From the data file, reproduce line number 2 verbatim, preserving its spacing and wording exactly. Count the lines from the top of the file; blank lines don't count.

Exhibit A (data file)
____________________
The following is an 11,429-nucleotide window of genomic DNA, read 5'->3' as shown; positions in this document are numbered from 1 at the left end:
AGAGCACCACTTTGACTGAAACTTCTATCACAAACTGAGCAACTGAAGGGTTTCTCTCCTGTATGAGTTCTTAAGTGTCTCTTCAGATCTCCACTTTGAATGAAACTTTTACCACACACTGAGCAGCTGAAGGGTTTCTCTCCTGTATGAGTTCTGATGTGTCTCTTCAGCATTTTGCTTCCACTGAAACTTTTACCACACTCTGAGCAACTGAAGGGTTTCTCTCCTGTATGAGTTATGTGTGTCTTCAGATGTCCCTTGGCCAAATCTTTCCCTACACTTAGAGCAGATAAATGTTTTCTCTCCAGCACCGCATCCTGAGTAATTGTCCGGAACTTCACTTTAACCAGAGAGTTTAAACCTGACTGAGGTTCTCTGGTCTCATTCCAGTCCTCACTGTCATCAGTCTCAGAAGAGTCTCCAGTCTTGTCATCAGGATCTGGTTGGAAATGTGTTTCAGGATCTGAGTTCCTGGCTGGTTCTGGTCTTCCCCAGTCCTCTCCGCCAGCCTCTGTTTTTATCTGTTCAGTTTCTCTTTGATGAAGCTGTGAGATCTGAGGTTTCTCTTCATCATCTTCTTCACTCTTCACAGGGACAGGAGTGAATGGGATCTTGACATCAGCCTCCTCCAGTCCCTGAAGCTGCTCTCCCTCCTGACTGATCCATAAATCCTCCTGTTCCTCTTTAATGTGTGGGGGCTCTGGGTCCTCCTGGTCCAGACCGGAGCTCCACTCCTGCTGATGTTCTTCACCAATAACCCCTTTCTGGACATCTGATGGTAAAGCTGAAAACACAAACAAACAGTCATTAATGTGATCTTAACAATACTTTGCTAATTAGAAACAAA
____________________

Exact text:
AGAGCACCACTTTGACTGAAACTTCTATCACAAACTGAGCAACTGAAGGGTTTCTCTCCTGTATGAGTTCTTAAGTGTCTCTTCAGATCTCCACTTTGAATGAAACTTTTACCACACACTGAGCAGCTGAAGGGTTTCTCTCCTGTATGAGTTCTGATGTGTCTCTTCAGCATTTTGCTTCCACTGAAACTTTTACCACACTCTGAGCAACTGAAGGGTTTCTCTCCTGTATGAGTTATGTGTGTCTTCAGATGTCCCTTGGCCAAATCTTTCCCTACACTTAGAGCAGATAAATGTTTTCTCTCCAGCACCGCATCCTGAGTAATTGTCCGGAACTTCACTTTAACCAGAGAGTTTAAACCTGACTGAGGTTCTCTGGTCTCATTCCAGTCCTCACTGTCATCAGTCTCAGAAGAGTCTCCAGTCTTGTCATCAGGATCTGGTTGGAAATGTGTTTCAGGATCTGAGTTCCTGGCTGGTTCTGGTCTTCCCCAGTCCTCTCCGCCAGCCTCTGTTTTTATCTGTTCAGTTTCTCTTTGATGAAGCTGTGAGATCTGAGGTTTCTCTTCATCATCTTCTTCACTCTTCACAGGGACAGGAGTGAATGGGATCTTGACATCAGCCTCCTCCAGTCCCTGAAGCTGCTCTCCCTCCTGACTGATCCATAAATCCTCCTGTTCCTCTTTAATGTGTGGGGGCTCTGGGTCCTCCTGGTCCAGACCGGAGCTCCACTCCTGCTGATGTTCTTCACCAATAACCCCTTTCTGGACATCTGATGGTAAAGCTGAAAACACAAACAAACAGTCATTAATGTGATCTTAACAATACTTTGCTAATTAGAAACAAA